A view overlooking UC Riverside with snow-covered Mt. Baldy in the distance
May 7, 2020

Inland Empire business activity blown off its years-long growth run

Healthcare under pressure as pandemic exposes critical industry shortcomings

Author: Victoria Pike Bond
May 7, 2020

After years of trending solidly upwards, business activity in the Inland Empire was knocked off its growth rails in the first quarter, an unsurprising result of the worldwide halt in economic activity due to the COVID-19 pandemic.

Business activity in the region contracted at an annualized rate of -0.2% in the first quarter, according to the latest Inland Empire Business Activity Index released today by the UCR School of Business Center for Economic Forecasting and Development. This compares to 2% growth in the fourth quarter of 2019. 

“It’s easy to feel almost nostalgic looking back just one quarter; we’re abruptly and painfully in a new world,” said Adam Fowler, Director of Research at the Center for Forecasting. “Just how long the region’s business activity remains suppressed depends on when stay-at-home orders and business closures are relaxed, but for the short-term, it’s clear the second quarter will look worse than the first.”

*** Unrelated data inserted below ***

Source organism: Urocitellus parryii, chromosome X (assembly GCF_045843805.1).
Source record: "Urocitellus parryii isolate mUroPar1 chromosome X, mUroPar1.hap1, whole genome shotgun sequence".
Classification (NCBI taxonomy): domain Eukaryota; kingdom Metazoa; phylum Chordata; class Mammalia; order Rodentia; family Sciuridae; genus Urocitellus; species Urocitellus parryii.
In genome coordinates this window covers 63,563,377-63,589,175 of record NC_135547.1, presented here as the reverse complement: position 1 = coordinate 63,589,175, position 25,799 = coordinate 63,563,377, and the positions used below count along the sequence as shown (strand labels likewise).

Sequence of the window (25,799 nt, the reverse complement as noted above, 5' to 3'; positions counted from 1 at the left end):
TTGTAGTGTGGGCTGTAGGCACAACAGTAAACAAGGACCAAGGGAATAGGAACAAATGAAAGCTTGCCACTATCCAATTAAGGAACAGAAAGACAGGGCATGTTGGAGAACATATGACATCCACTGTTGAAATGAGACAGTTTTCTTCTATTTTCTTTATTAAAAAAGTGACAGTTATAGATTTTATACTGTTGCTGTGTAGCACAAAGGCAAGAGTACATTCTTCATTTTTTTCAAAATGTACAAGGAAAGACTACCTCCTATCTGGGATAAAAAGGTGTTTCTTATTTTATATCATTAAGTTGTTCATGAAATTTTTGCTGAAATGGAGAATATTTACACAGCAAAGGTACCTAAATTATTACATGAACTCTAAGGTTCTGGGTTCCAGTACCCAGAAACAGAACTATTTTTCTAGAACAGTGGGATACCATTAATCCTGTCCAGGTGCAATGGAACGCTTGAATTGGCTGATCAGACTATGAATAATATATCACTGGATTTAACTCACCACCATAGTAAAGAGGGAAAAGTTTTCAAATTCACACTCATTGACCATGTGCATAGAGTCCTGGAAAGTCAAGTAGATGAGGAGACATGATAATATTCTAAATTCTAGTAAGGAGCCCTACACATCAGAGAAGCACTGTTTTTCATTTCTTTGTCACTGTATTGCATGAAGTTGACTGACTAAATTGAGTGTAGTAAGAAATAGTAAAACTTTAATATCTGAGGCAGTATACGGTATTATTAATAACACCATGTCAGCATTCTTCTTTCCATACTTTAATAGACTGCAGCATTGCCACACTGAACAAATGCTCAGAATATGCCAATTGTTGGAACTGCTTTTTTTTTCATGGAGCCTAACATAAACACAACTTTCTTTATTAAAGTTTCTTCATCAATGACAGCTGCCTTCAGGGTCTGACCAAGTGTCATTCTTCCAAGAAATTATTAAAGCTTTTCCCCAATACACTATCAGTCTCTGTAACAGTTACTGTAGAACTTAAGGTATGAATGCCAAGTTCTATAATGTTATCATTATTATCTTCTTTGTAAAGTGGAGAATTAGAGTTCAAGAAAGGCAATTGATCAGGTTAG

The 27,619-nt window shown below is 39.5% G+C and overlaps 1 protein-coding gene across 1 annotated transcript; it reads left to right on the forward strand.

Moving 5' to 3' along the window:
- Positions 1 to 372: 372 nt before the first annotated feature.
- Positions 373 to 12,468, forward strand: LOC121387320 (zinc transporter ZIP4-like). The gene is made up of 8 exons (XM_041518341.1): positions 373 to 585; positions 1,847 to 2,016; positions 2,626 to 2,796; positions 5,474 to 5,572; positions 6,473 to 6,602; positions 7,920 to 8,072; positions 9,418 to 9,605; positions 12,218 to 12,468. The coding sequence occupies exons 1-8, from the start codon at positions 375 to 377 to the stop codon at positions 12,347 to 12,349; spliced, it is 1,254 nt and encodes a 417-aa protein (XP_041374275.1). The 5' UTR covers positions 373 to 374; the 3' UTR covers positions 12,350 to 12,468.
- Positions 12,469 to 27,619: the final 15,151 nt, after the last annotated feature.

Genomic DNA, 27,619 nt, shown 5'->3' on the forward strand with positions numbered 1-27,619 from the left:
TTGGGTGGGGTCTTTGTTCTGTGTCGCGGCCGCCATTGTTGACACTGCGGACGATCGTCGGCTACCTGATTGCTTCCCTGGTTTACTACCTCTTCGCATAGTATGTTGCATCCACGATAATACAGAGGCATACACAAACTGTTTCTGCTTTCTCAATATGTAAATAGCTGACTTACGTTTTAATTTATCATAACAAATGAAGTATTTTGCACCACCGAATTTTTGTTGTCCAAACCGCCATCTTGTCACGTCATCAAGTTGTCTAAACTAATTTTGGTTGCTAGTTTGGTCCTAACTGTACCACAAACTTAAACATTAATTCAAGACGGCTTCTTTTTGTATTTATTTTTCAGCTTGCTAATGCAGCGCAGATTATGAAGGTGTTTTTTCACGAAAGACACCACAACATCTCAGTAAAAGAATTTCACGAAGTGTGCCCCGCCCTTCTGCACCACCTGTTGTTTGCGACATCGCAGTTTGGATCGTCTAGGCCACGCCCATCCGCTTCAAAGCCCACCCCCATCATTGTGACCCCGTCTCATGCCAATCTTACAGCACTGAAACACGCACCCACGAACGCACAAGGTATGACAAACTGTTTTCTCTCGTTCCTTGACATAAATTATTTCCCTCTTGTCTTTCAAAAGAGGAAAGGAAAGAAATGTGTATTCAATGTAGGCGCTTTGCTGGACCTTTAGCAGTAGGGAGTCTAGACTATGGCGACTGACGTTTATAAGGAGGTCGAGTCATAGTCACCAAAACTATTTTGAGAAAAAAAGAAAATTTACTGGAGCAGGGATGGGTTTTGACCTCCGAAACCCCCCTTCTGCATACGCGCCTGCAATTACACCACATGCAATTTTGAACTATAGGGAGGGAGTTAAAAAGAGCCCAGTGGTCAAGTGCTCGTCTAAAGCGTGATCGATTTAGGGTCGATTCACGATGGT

Riverside and San Bernardino Counties have enacted rigid and conscientious public health policies, which Fowler said will be key in controlling the spread of the virus and in preventing the region’s health care system from being overwhelmed. The new analysis spotlights California’s health care industry, which while not currently inundated, could be if cases of the disease spike.

“The coronavirus has exposed a variety of weaknesses in the state’s health care industry in terms of worst-case scenarios,” said Fowler. “Because of the infectious nature of this virus, its capacity to surge rapidly is quite extreme, making it critical for health care systems to understand and prepare to handle sudden and intense increases in demand.” 

Additional key findings include:

  • Because of a lag between the time of infection and signs of symptoms, and because cases are expected to rise, California’s current health care infrastructure may be unable to cope with additional surges.
  • While California has roughly 2.9 physicians for every 1,000 residents, the Inland Empire has only 2 per 1,000.
  • Pressure is mounting on ICU bed availability. COVID-19 patients currently occupy about 20% of the ICU beds in California, 33% in Los Angeles County, and 22% in the Inland Empire.
  • Approximately one-third of the health care workforce in the Inland Empire is age 50 or older, meaning that this portion of the workforce, which already has an increased risk of infection, has a higher risk of contracting critical cases.
  • If confirmed cases increase and the number of patients requiring critical care rises, the disturbing experiences of other countries, where doctors have had to triage among victims, may become reality in the region.  


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